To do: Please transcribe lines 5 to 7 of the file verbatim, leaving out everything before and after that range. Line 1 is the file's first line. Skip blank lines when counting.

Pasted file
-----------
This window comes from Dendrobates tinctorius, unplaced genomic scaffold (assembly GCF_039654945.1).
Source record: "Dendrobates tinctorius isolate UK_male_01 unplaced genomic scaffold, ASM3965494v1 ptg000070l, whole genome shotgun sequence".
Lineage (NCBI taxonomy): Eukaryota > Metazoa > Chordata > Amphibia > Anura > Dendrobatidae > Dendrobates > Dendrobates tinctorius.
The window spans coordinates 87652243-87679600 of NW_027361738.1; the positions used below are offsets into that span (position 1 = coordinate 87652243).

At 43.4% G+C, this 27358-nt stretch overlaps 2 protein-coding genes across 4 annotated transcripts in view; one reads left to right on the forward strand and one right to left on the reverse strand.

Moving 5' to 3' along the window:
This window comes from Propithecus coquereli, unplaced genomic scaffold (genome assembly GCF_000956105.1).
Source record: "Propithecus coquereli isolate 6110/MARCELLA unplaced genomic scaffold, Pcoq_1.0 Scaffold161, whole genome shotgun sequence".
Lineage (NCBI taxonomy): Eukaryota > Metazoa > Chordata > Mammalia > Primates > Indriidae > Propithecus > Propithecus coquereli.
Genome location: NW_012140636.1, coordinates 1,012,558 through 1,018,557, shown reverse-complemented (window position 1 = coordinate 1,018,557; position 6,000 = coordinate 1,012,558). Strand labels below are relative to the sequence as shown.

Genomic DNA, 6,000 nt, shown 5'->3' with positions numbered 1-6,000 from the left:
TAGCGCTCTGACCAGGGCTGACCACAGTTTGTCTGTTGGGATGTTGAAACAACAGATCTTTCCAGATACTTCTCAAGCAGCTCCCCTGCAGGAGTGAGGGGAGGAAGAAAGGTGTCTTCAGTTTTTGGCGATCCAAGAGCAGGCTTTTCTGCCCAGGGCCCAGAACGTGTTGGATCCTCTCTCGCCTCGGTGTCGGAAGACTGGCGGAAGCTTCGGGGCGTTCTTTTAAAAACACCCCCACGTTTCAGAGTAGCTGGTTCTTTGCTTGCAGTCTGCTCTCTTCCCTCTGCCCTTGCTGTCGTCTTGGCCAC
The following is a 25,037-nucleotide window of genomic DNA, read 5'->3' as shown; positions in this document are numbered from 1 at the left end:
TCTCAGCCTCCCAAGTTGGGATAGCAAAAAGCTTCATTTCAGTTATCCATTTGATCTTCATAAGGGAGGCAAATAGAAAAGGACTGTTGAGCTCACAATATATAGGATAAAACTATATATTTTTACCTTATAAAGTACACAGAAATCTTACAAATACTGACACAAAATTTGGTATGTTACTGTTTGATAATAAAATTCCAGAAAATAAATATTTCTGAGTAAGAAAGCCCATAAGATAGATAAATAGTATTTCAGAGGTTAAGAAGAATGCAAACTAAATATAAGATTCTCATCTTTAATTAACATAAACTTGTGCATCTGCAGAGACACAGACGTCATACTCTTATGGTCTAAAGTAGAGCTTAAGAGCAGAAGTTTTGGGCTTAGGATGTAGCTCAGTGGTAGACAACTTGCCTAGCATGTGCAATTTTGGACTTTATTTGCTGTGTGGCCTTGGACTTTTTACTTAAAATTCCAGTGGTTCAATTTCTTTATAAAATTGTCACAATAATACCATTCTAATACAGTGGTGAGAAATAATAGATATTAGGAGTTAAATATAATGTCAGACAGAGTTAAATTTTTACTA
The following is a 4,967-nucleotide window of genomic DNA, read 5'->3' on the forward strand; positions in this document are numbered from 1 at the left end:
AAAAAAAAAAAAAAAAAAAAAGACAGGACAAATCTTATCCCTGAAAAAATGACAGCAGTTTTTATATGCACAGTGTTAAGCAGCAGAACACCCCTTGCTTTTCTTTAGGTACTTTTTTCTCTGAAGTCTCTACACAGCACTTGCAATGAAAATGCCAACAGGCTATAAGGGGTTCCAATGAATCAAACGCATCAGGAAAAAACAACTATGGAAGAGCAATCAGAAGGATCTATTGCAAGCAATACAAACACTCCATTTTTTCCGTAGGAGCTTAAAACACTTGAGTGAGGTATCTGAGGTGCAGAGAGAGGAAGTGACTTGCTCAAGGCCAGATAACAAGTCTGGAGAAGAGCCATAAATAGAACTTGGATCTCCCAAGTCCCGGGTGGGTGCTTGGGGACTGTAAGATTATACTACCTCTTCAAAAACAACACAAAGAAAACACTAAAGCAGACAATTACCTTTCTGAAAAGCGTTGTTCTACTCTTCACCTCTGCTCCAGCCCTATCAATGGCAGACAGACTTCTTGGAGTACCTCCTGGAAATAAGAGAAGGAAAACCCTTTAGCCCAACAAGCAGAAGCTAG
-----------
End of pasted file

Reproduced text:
At 43.4% G+C, this 27358-nt stretch overlaps 2 protein-coding genes across 4 annotated transcripts in view; one reads left to right on the forward strand and one right to left on the reverse strand.

Moving 5' to 3' along the window:
This window comes from Propithecus coquereli, unplaced genomic scaffold (genome assembly GCF_000956105.1).